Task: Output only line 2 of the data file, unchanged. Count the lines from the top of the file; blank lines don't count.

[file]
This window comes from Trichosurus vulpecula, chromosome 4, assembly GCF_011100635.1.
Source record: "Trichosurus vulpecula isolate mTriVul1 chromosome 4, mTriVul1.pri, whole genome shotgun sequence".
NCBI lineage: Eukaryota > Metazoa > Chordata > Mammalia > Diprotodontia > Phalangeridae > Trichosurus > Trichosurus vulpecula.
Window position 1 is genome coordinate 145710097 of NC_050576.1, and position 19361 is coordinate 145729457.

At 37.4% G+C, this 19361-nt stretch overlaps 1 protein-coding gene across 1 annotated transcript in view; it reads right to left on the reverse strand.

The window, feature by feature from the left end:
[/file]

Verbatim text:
Source record: "Trichosurus vulpecula isolate mTriVul1 chromosome 4, mTriVul1.pri, whole genome shotgun sequence".